• The Israelis and the Palestinians have now merged their independent spin-offs, to help teach the fighting cultures to accept each other for who they are, not what they have done in the past.
• The original American Sesame Street helped children deal with the incidents of 9-11 • On the week of October 4-8, 2004, Sesame Workshop actually dug up reruns of Sesame Street episodes from its 32nd season, in which a hurricane plundered the neighborhood. This move was to come to grips with those disabused by the four hurricanes that struck Florida in a six-week span the previous August and September. It also sent a message about the news' propensity for covering violent acts.
• The current South African government has not taken much action on the matters of HIV and AIDS, so in 2003, the South African version of Sesame Street added in a 5-year-old girl monster who manages to go about daily life with ease, even though she intercepted HIV through a blood transfusion shortly after birth. This led to an American backlash, even though her exposure in the States has always been restricted to sesameworkshop.org. Undoubtedly, she is the hardest-edged Muppet since Jim Henson's ill-fated "Creatures from the Planet Gorch" on Saturday Night Live's first season.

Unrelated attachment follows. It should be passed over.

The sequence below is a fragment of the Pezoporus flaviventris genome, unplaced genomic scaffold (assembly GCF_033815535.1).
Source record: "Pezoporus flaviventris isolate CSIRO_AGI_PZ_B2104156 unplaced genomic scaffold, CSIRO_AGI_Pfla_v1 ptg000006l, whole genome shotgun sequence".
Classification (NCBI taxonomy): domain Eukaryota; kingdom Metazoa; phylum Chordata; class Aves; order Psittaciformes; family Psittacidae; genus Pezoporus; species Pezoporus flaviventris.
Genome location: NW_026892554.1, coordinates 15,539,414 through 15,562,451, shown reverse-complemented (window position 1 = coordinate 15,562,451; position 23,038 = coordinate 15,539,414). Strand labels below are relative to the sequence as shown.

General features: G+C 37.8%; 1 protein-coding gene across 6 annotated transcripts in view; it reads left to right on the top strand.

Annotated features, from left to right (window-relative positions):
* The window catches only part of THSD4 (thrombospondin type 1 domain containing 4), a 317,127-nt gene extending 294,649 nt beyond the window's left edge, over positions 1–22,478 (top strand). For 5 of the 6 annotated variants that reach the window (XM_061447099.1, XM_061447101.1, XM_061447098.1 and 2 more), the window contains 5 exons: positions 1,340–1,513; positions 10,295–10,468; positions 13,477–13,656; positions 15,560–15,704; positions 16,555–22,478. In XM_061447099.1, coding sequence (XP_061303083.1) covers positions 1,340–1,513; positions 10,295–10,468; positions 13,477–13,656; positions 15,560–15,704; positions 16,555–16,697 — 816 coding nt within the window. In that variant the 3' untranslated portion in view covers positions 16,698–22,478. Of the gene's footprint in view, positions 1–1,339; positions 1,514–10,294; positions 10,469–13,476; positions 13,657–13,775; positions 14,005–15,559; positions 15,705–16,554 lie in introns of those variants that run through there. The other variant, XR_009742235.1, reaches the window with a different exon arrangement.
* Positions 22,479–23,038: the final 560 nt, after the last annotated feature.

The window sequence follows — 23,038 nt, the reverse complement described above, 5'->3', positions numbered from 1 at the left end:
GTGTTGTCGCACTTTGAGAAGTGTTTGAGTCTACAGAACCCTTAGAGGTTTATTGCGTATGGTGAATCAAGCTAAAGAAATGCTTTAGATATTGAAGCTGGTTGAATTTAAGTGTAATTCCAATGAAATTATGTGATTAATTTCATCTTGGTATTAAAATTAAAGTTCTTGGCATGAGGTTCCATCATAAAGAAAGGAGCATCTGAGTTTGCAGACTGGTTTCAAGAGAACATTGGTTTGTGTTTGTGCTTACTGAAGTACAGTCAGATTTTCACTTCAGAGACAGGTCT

• No other puppet than a Muppet, namely Elmo, could be taken seriously when asking America's congressional Education Appropriations Subcommittee for more funding to school music programs, so that "when Elmo goes to school, there will be the instruments to play." (Unfortunately, Newt Gingrich's Congress chose instead to divert to Sesame Street production funds from other PBS series. Among the casualties was one of Sesame Street's godchildren, Ghostwriter.)
•In the mid-70s, they introduced Linda Bove, a deaf actress playing a deaf librarian that lives a life equal to all the rest of the area's inhabitants. Please note that Sesame Street's air time varies between various PBS stations in America. In recent years, a few PBS stations have dropped the show (including WNYE in New York, whose last airing was in June 2003). sesame street even had a touring show, SESAME STREET LIVE,which has just recently celebrated 25 years of performing.